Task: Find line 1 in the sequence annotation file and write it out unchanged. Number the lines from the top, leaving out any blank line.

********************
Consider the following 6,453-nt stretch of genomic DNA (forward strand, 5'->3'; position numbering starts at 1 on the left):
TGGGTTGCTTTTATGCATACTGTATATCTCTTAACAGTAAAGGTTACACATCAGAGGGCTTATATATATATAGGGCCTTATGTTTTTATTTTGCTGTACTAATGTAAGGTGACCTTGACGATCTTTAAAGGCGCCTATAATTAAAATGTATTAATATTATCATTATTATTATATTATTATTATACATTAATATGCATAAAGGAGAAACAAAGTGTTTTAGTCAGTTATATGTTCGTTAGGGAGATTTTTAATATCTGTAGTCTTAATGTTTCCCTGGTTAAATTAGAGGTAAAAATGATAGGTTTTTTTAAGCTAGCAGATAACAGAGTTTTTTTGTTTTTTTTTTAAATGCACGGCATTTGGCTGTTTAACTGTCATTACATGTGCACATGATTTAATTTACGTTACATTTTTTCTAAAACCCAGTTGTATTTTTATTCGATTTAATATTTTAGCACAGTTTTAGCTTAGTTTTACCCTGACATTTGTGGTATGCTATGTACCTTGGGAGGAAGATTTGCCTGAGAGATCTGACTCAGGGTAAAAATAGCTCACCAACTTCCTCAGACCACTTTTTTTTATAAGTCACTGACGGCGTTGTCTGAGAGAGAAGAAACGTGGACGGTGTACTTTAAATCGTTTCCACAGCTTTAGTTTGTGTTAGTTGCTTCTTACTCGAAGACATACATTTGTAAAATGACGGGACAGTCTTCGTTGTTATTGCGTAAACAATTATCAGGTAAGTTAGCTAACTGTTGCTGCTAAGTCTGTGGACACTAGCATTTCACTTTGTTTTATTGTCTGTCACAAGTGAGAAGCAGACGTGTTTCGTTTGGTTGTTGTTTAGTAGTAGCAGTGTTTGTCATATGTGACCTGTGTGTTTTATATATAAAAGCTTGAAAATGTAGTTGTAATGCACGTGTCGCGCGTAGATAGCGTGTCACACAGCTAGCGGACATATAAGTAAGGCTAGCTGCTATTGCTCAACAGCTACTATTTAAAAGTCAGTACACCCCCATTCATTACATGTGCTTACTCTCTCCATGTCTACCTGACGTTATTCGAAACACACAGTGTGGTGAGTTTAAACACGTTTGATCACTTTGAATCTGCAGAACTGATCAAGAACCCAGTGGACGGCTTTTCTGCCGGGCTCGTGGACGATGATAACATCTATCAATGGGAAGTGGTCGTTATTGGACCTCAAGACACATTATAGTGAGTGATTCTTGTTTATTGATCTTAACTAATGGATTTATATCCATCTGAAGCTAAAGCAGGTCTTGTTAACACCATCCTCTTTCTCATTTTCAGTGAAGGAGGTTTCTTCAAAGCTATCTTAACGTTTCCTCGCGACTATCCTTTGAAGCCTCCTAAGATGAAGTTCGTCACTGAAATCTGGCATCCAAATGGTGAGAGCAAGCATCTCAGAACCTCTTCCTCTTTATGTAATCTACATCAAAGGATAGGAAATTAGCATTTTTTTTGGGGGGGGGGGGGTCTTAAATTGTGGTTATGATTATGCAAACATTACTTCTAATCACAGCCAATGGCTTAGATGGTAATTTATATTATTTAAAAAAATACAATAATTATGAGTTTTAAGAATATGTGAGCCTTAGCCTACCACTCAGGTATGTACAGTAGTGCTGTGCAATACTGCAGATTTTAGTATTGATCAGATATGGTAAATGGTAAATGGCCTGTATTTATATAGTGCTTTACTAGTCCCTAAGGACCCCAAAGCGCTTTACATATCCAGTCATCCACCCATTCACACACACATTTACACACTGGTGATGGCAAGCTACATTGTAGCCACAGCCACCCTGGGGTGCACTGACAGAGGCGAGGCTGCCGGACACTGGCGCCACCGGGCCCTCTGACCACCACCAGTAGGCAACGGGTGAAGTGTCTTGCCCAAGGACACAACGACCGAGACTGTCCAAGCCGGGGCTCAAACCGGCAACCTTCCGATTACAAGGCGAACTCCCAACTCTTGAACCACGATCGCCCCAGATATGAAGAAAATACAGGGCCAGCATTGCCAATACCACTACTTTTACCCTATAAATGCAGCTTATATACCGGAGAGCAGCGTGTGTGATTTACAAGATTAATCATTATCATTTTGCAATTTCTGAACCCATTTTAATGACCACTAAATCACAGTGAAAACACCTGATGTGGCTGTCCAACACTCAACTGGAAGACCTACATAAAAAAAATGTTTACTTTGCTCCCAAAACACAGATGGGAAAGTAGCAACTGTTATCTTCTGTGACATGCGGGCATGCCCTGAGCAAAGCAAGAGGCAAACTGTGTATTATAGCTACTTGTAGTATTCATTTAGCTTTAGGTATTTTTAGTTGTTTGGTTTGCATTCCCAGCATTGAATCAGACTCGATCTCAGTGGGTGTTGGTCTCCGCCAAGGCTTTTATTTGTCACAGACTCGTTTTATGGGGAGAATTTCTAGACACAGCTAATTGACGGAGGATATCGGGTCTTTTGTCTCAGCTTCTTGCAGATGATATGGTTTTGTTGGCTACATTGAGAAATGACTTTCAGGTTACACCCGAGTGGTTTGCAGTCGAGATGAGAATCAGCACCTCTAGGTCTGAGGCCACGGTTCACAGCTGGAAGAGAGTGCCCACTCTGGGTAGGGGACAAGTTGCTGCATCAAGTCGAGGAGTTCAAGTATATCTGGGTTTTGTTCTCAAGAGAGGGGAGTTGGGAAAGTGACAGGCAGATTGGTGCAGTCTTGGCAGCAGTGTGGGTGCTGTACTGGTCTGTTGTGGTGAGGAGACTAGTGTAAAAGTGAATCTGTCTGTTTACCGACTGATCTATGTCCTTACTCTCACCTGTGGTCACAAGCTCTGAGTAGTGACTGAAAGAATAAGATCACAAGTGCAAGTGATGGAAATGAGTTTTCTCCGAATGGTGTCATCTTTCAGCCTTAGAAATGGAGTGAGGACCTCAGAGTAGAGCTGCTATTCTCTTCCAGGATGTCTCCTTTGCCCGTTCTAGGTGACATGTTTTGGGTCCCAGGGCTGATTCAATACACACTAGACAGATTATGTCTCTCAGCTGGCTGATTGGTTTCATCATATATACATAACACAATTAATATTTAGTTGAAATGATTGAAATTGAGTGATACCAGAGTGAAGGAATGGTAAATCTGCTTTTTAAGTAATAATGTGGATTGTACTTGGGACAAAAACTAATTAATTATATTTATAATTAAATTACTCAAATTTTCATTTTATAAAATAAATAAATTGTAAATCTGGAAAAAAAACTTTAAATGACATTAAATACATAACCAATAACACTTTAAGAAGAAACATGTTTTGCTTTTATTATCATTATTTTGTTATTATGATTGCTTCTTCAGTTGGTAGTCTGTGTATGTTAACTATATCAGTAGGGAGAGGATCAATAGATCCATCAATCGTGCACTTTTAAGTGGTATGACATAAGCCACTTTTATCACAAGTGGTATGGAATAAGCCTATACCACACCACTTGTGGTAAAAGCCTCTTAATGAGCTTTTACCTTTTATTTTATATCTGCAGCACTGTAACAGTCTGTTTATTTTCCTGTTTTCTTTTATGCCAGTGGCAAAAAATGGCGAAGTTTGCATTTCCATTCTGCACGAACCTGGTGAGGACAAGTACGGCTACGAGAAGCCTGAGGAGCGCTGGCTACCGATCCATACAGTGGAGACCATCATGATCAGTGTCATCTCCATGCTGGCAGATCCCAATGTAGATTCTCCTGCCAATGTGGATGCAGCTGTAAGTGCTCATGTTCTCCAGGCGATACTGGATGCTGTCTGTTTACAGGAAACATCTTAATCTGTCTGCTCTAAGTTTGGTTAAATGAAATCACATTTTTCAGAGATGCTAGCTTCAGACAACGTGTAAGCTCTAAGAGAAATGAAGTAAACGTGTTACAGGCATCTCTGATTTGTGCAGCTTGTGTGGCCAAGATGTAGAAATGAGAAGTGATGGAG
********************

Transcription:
Consider the following 6,453-nt stretch of genomic DNA (forward strand, 5'->3'; position numbering starts at 1 on the left):